The activity centre at St George’s College, Weybridge, was built to celebrate the 150th anniversary of the 1,000-pupil co-ed school. It places the needs of its students and the local community at its heart, with strong sustainable credentials and a number of modern features. Extensive use of VR in the design provided vital stakeholder engagement. A JCT Design and Build Contract was the contract solution.
Design by Scott Brownrigg, with Blenheim House Construction as the main contractor, the new activity centre at St George’s college, Weybridge (completed in October), is a sustainable and striking building providing a range of sports and other facilities for the pupils and local community. The 3-storey, 4,000m², building replaced a pre-existing 1980s prefabricated structure. With the site located on green-belt land it was important that the design and material choice was considerate towards, and reflective of, the local landscape.
The centre’s standout feature is its Glulam roof and CLT deck which spans the entirety of the activity spaces. It gives the building a gentle, wave-like form and a fluidity that helps it blend in with the surroundings. Inside, the CLT deck is expressed, which provides both a sense of drama and continuity across the different activity spaces. The free-form structure of the roof and the visual impact of the expressed CLT creates an inspirational space and a strong sense of identity, connecting the various functions, including main hall, central stair, dance studio, and viewing café. The use of timber references the surrounding natural landscape, but it also serves a functional purpose, sequestering carbon to help maintain a sustainable environment.
One of the main challenges to the construction was the 8 metre change in level across the site. The project team took the opportunity to incorporate an interesting design feature that provides a greater level of connectivity and access. A central movement spine was created to accommodate the various functions of the building across multiple levels. Taking inspiration from Wells Cathedral, the central staircase forms the focal point and creates a cathedral-like atmosphere within the main activity centre. Via the central spine, access is granted from the lower school campus, moves up through the sports studios, and finishes at the athletics track – joining the school together.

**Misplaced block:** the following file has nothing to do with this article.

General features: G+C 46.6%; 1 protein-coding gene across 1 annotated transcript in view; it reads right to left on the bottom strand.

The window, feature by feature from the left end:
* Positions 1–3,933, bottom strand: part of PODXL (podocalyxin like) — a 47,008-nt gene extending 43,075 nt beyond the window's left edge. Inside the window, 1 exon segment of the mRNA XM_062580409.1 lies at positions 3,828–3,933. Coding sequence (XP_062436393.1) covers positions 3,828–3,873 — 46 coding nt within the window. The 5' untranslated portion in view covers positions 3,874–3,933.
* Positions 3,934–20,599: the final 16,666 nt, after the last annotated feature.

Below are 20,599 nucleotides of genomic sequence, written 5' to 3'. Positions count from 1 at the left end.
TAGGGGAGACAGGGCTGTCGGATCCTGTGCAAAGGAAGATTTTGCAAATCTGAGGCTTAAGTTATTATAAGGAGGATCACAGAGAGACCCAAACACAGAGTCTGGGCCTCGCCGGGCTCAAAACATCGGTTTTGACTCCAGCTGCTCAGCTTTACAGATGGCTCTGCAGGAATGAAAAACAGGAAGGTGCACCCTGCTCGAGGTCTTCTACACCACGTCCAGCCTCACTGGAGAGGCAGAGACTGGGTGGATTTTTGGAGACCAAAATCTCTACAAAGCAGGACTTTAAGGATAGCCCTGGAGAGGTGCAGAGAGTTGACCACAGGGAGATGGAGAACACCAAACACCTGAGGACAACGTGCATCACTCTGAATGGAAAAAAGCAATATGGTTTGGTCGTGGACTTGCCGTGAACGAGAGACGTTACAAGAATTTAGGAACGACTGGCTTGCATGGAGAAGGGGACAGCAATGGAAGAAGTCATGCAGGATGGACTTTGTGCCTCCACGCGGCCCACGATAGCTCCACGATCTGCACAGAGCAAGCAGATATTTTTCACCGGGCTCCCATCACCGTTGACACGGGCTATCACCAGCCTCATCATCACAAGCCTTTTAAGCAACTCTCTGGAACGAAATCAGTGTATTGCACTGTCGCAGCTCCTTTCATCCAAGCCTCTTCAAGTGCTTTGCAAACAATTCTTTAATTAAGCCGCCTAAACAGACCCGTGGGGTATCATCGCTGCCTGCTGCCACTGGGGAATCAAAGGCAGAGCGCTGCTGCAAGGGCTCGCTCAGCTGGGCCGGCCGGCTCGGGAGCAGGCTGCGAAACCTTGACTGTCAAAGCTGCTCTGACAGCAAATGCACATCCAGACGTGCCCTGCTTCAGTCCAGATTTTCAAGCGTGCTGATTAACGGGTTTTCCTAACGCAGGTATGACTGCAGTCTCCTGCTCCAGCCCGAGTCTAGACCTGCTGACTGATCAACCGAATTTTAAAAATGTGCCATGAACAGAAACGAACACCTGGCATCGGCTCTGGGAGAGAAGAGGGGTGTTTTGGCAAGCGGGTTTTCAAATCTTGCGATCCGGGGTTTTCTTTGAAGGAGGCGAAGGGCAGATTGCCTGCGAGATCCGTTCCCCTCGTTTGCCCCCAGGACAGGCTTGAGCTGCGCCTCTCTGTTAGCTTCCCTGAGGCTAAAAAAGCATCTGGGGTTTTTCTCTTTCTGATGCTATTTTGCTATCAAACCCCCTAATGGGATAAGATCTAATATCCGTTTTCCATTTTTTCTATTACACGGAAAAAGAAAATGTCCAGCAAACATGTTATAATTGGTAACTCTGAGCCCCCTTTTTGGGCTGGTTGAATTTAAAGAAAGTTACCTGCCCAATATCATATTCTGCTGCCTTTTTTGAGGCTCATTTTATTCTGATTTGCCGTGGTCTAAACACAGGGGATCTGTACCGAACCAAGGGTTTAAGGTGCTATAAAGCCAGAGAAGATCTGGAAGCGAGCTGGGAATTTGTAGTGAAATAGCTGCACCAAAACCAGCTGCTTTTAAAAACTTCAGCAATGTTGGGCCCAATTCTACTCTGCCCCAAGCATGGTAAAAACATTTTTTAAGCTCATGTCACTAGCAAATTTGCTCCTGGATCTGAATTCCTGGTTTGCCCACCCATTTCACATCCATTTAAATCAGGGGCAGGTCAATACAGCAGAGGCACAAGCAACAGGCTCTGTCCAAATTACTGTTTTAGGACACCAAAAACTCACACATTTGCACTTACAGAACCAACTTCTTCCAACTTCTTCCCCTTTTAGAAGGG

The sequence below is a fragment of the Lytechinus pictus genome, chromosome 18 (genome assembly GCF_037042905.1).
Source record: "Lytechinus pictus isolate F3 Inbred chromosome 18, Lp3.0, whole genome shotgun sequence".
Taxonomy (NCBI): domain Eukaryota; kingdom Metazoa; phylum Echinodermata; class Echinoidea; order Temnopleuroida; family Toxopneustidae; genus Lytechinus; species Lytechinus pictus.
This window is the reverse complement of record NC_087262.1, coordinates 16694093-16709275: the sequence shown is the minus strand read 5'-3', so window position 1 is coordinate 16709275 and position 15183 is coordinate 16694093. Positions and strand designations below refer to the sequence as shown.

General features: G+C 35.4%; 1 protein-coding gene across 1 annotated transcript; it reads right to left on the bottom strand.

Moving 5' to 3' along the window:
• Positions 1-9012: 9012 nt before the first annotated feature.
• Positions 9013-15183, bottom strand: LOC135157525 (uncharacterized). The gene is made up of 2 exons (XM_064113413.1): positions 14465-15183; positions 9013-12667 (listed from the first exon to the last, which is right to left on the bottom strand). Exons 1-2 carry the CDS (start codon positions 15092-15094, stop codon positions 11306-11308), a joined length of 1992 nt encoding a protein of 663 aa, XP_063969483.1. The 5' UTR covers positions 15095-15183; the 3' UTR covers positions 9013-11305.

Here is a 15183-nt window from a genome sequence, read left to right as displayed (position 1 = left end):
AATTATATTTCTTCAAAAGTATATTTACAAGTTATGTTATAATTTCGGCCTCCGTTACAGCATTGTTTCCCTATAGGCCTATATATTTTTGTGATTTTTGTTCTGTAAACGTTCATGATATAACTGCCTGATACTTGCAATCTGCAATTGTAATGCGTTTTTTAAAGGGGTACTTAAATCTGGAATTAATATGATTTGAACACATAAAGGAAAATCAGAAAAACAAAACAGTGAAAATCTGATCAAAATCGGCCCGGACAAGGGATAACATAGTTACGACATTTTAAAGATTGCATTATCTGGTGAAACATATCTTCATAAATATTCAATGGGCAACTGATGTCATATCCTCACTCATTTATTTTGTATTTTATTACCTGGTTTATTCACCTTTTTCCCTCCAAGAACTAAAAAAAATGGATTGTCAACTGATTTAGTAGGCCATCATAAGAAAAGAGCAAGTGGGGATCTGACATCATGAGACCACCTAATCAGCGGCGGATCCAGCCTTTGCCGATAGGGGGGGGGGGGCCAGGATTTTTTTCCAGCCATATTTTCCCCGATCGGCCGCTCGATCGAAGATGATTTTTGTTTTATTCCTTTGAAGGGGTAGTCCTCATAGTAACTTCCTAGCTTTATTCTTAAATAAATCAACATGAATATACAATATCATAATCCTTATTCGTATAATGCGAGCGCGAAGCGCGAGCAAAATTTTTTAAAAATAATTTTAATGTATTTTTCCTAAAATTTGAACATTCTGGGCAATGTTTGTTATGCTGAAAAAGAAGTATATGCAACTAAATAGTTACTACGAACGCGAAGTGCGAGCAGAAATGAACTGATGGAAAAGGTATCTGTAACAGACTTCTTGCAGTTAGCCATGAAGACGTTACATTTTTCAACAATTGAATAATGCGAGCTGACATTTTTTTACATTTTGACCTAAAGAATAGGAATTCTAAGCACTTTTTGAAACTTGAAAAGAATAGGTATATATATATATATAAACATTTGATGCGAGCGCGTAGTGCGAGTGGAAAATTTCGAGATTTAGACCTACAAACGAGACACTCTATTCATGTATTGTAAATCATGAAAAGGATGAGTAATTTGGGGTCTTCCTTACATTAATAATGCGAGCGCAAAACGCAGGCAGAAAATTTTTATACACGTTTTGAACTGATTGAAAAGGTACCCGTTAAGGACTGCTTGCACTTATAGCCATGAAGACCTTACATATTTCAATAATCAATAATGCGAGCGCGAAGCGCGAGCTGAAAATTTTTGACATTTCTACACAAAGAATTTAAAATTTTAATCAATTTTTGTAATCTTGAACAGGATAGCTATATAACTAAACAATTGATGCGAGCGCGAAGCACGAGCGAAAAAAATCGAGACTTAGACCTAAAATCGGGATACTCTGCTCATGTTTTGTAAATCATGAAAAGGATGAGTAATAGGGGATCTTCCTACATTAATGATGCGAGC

The centre’s facilities have all been designed and built to Sports England standards. The crowning glory is the multi-functional sports hall, which features a state-of-the-art sprung glass floor – the largest of its kind in the UK. It features an interactive, programmable LED line-marking system enabling various court and sports configurations to be activated at the push of a button. The ability to configure the space for the sport played rather than work with illegible over-lapping court lines dramatically improves performance within the space.
In addition to the sports hall, which also features a climbing wall at one end, the centre’s other facilities include a dance studio, a strength conditioning suite, changing rooms, and a number of multi-use areas for group activities, meetings, and exhibitions.